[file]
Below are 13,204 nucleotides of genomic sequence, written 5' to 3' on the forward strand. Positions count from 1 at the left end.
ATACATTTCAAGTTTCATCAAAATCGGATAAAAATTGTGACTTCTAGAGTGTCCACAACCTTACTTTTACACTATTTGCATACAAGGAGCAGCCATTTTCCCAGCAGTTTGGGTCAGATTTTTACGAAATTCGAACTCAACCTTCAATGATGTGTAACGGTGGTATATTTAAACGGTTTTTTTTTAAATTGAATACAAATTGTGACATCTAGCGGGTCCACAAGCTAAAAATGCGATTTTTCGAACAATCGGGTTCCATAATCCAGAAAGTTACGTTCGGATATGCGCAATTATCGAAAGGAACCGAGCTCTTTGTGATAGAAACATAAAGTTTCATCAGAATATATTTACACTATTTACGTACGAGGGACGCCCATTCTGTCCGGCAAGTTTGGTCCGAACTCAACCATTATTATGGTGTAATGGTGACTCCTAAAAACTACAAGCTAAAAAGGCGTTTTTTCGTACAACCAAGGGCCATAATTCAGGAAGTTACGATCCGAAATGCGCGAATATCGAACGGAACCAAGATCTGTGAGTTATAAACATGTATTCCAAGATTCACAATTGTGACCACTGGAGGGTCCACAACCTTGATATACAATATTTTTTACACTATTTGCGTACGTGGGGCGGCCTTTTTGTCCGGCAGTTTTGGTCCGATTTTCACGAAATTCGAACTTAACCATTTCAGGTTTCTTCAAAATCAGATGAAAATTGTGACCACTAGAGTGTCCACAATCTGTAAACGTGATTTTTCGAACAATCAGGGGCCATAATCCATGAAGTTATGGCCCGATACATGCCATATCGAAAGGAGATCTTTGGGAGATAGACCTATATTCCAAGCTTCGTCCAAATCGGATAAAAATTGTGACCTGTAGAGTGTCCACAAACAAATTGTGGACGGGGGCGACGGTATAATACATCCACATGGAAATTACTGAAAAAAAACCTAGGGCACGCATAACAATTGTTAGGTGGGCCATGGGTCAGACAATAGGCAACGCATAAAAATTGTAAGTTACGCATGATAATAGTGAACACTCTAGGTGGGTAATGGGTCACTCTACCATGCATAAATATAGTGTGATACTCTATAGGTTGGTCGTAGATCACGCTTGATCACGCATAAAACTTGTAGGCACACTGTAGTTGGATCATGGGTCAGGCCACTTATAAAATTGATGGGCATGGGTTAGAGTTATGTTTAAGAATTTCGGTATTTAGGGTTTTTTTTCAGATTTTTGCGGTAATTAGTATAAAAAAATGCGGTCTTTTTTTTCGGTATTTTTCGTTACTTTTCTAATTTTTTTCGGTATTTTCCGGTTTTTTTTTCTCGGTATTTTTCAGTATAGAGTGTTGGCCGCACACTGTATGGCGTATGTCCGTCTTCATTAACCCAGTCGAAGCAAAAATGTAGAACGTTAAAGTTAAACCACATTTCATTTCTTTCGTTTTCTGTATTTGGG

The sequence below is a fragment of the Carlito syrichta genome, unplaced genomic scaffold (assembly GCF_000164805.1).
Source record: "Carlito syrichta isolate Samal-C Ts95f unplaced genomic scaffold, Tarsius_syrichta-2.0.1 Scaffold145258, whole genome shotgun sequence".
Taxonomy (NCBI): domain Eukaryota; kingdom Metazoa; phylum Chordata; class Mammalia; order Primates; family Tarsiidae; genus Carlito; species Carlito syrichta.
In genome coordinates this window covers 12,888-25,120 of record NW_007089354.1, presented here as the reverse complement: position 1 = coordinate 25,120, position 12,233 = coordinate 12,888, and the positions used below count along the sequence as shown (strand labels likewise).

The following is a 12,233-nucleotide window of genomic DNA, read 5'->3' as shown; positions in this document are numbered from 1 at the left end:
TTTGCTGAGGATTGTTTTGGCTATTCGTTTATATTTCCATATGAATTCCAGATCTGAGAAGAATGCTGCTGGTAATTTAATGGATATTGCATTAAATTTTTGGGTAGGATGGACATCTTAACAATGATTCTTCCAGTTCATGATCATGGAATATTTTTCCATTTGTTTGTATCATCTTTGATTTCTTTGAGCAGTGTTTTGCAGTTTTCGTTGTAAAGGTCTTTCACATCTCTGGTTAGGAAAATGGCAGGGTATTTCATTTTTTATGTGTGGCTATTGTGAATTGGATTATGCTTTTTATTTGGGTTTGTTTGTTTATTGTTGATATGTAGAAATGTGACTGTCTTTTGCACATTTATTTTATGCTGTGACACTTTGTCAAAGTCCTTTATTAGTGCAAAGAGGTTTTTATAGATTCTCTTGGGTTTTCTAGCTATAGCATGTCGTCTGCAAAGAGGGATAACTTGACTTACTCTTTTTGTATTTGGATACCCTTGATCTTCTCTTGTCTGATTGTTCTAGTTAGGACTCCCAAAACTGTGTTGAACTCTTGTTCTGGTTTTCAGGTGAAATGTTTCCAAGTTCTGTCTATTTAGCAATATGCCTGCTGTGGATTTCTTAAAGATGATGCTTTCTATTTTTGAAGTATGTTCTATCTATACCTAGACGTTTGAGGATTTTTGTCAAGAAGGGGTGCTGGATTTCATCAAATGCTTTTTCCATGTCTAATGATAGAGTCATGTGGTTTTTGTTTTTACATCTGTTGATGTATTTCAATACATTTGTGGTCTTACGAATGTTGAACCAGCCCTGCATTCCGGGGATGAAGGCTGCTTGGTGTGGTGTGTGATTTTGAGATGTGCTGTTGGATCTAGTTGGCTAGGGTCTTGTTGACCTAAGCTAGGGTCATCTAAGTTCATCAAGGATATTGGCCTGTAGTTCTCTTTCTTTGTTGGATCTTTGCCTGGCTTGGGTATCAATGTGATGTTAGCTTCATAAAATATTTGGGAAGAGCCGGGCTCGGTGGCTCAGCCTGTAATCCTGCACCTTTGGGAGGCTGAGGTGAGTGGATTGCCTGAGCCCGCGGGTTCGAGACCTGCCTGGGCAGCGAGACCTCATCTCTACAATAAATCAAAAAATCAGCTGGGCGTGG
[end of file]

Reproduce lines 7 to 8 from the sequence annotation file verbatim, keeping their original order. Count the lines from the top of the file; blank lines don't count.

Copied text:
The following is a 12,233-nucleotide window of genomic DNA, read 5'->3' as shown; positions in this document are numbered from 1 at the left end:
TTTGCTGAGGATTGTTTTGGCTATTCGTTTATATTTCCATATGAATTCCAGATCTGAGAAGAATGCTGCTGGTAATTTAATGGATATTGCATTAAATTTTTGGGTAGGATGGACATCTTAACAATGATTCTTCCAGTTCATGATCATGGAATATTTTTCCATTTGTTTGTATCATCTTTGATTTCTTTGAGCAGTGTTTTGCAGTTTTCGTTGTAAAGGTCTTTCACATCTCTGGTTAGGAAAATGGCAGGGTATTTCATTTTTTATGTGTGGCTATTGTGAATTGGATTATGCTTTTTATTTGGGTTTGTTTGTTTATTGTTGATATGTAGAAATGTGACTGTCTTTTGCACATTTATTTTATGCTGTGACACTTTGTCAAAGTCCTTTATTAGTGCAAAGAGGTTTTTATAGATTCTCTTGGGTTTTCTAGCTATAGCATGTCGTCTGCAAAGAGGGATAACTTGACTTACTCTTTTTGTATTTGGATACCCTTGATCTTCTCTTGTCTGATTGTTCTAGTTAGGACTCCCAAAACTGTGTTGAACTCTTGTTCTGGTTTTCAGGTGAAATGTTTCCAAGTTCTGTCTATTTAGCAATATGCCTGCTGTGGATTTCTTAAAGATGATGCTTTCTATTTTTGAAGTATGTTCTATCTATACCTAGACGTTTGAGGATTTTTGTCAAGAAGGGGTGCTGGATTTCATCAAATGCTTTTTCCATGTCTAATGATAGAGTCATGTGGTTTTTGTTTTTACATCTGTTGATGTATTTCAATACATTTGTGGTCTTACGAATGTTGAACCAGCCCTGCATTCCGGGGATGAAGGCTGCTTGGTGTGGTGTGTGATTTTGAGATGTGCTGTTGGATCTAGTTGGCTAGGGTCTTGTTGACCTAAGCTAGGGTCATCTAAGTTCATCAAGGATATTGGCCTGTAGTTCTCTTTCTTTGTTGGATCTTTGCCTGGCTTGGGTATCAATGTGATGTTAGCTTCATAAAATATTTGGGAAGAGCCGGGCTCGGTGGCTCAGCCTGTAATCCTGCACCTTTGGGAGGCTGAGGTGAGTGGATTGCCTGAGCCCGCGGGTTCGAGACCTGCCTGGGCAGCGAGACCTCATCTCTACAATAAATCAAAAAATCAGCTGGGCGTGG